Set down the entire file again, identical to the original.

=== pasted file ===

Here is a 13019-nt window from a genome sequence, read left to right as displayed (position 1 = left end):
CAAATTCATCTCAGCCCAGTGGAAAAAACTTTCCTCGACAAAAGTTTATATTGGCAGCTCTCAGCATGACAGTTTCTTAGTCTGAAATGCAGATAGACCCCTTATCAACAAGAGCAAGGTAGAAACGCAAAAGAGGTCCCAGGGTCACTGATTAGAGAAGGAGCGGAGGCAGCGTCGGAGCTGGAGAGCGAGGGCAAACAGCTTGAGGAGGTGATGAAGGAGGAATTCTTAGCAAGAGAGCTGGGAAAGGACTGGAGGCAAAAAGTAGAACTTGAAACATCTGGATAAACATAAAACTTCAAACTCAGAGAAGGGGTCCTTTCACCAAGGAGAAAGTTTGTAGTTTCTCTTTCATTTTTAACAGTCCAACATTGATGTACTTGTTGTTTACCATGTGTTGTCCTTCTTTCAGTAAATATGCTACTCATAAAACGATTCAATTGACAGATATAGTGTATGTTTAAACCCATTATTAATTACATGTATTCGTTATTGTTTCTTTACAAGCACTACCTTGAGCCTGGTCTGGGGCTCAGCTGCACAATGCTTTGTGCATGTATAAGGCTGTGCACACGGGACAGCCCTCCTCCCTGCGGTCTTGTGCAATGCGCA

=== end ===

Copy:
Here is a 13019-nt window from a genome sequence, read left to right as displayed (position 1 = left end):
CAAATTCATCTCAGCCCAGTGGAAAAAACTTTCCTCGACAAAAGTTTATATTGGCAGCTCTCAGCATGACAGTTTCTTAGTCTGAAATGCAGATAGACCCCTTATCAACAAGAGCAAGGTAGAAACGCAAAAGAGGTCCCAGGGTCACTGATTAGAGAAGGAGCGGAGGCAGCGTCGGAGCTGGAGAGCGAGGGCAAACAGCTTGAGGAGGTGATGAAGGAGGAATTCTTAGCAAGAGAGCTGGGAAAGGACTGGAGGCAAAAAGTAGAACTTGAAACATCTGGATAAACATAAAACTTCAAACTCAGAGAAGGGGTCCTTTCACCAAGGAGAAAGTTTGTAGTTTCTCTTTCATTTTTAACAGTCCAACATTGATGTACTTGTTGTTTACCATGTGTTGTCCTTCTTTCAGTAAATATGCTACTCATAAAACGATTCAATTGACAGATATAGTGTATGTTTAAACCCATTATTAATTACATGTATTCGTTATTGTTTCTTTACAAGCACTACCTTGAGCCTGGTCTGGGGCTCAGCTGCACAATGCTTTGTGCATGTATAAGGCTGTGCACACGGGACAGCCCTCCTCCCTGCGGTCTTGTGCAATGCGCA